Saturday, May 25, 2013

A visit to Spring Green Preserve

Spring Green Preserve is an awesome place for nature photographers; there's something for every nature enthusiast to enjoy and appreciate. From fascinating insects and reptiles, wildflowers, to beautiful scenery, and of course, lots of interesting grassland birds. With yesterday's gorgeous weather, it was an excellent place to spend my afternoon.

Prickly Pear Cactus

On the scenery side of things, I finally got to see the landscape of the prairie without the oak barrens that used to be in the southwest corner by the parking area. It's somewhat perplexing to consider this an improvement, as it was habitat for a multitude of bird species, including Baltimore Oriole, Orchard Oriole, Indigo Bunting, Brown Thrasher, and others. Aesthetically, it shielded the prairie from the road and town and also provided a degree of sound proofing. Steve Richter, The Nature Conservancy's director of conservation in agricultural landscapes, explains why this clearing was done at this link.

Lark Sparrow

It didn't take long to find a few Lark Sparrows. Spring Green Prairie is one of the few places in Wisconsin where this species can be observed in respectable numbers. This particular individual moved down from its perch to investigate something along the sandy trail.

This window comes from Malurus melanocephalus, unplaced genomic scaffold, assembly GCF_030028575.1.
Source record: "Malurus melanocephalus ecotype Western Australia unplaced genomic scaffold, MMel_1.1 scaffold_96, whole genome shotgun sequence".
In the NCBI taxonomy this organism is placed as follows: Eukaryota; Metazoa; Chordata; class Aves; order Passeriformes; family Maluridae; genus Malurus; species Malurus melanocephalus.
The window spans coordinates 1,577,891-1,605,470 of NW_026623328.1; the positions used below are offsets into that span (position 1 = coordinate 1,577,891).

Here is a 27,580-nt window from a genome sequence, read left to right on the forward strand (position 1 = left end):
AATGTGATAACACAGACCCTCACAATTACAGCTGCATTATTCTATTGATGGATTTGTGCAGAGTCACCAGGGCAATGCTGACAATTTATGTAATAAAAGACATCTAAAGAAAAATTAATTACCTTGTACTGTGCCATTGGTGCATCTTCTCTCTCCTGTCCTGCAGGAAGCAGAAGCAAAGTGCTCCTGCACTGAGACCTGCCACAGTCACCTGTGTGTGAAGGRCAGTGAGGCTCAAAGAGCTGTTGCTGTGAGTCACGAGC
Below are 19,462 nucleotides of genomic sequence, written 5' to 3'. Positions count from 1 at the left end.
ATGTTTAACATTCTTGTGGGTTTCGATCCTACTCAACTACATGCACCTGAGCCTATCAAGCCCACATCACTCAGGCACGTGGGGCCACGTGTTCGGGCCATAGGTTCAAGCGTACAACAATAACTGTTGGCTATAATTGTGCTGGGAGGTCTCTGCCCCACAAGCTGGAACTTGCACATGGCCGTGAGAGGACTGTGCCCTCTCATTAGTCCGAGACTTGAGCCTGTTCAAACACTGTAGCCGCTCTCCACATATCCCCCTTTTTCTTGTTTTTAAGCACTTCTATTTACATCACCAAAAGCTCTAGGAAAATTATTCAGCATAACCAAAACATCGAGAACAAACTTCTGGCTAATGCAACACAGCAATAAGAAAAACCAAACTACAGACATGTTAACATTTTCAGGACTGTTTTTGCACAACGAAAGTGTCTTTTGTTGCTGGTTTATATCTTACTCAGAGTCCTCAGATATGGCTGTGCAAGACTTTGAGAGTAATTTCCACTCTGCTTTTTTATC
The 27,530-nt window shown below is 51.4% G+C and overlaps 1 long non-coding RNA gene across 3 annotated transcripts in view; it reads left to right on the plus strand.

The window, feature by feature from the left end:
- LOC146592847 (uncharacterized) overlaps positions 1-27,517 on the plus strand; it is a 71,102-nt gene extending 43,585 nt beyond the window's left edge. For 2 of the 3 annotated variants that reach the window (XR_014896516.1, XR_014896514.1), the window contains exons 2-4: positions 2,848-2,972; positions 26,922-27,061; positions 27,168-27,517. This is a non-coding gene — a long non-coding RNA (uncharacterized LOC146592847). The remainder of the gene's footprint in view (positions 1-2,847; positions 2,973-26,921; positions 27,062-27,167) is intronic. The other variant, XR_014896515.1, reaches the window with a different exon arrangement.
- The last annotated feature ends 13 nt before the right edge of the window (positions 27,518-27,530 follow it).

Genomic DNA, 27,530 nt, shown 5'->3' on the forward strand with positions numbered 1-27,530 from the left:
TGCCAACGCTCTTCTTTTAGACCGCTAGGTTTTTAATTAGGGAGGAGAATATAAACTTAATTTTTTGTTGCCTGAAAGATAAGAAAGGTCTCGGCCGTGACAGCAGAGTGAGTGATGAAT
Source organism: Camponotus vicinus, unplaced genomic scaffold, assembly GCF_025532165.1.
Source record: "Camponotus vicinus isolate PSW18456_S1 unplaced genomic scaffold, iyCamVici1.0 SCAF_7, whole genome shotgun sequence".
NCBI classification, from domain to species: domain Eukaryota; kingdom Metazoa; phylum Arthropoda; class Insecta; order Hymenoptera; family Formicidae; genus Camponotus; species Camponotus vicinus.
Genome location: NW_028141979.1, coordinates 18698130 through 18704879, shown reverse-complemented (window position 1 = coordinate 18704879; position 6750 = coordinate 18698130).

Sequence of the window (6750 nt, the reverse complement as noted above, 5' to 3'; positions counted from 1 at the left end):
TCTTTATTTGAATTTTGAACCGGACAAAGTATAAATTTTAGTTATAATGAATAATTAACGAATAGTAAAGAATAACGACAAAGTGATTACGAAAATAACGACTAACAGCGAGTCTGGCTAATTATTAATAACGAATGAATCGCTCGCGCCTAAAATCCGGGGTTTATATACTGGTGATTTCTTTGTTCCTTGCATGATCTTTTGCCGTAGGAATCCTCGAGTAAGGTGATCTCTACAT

A little bit further down the trail, I found another handsomely perched Lark Sparrow surveying its domain. As sparrows go, these are especially attractive ones. I love their head and face patterns; every topological plumage feature is accented with stark contrast and color. Plus, they have an amazing song that's full of sweeping notes, trills, chips, and whistles.

At first glance, the prairie's wildflowers seemed little subdued, but the keen observer will find flowering gems like this Blue Toadflax (below). There was also Birdsfoot Violet, Hoary Puccoon, Cream Wild Indigo, and more. You could spend all day simply appreciating the prairie's unique flora. It changes every couple of weeks, too, so a return trip may yield an entirely different wildflower experience.

Blue Toadflax

Another bird I was hoping to see was the Grasshopper Sparrow. They're a member of the genus ammodramus, which are my favorite sparrows. This particular bird was perched on the west side of the trail, so I didn't have an especially good angle on the late afternoon light. Still, the backlighting gave the sparrow pleasing chestnut color accents that aren't as apparent with direct light. He sang on and off the entire duration of my visit.

Grasshopper Sparrow

All images © 2013 Mike McDowell

1 comment:

  1. All the photos are appreciated. Thanks especially for the Lark and Grasshopper Sparrows. Beautiful. Thanks Mike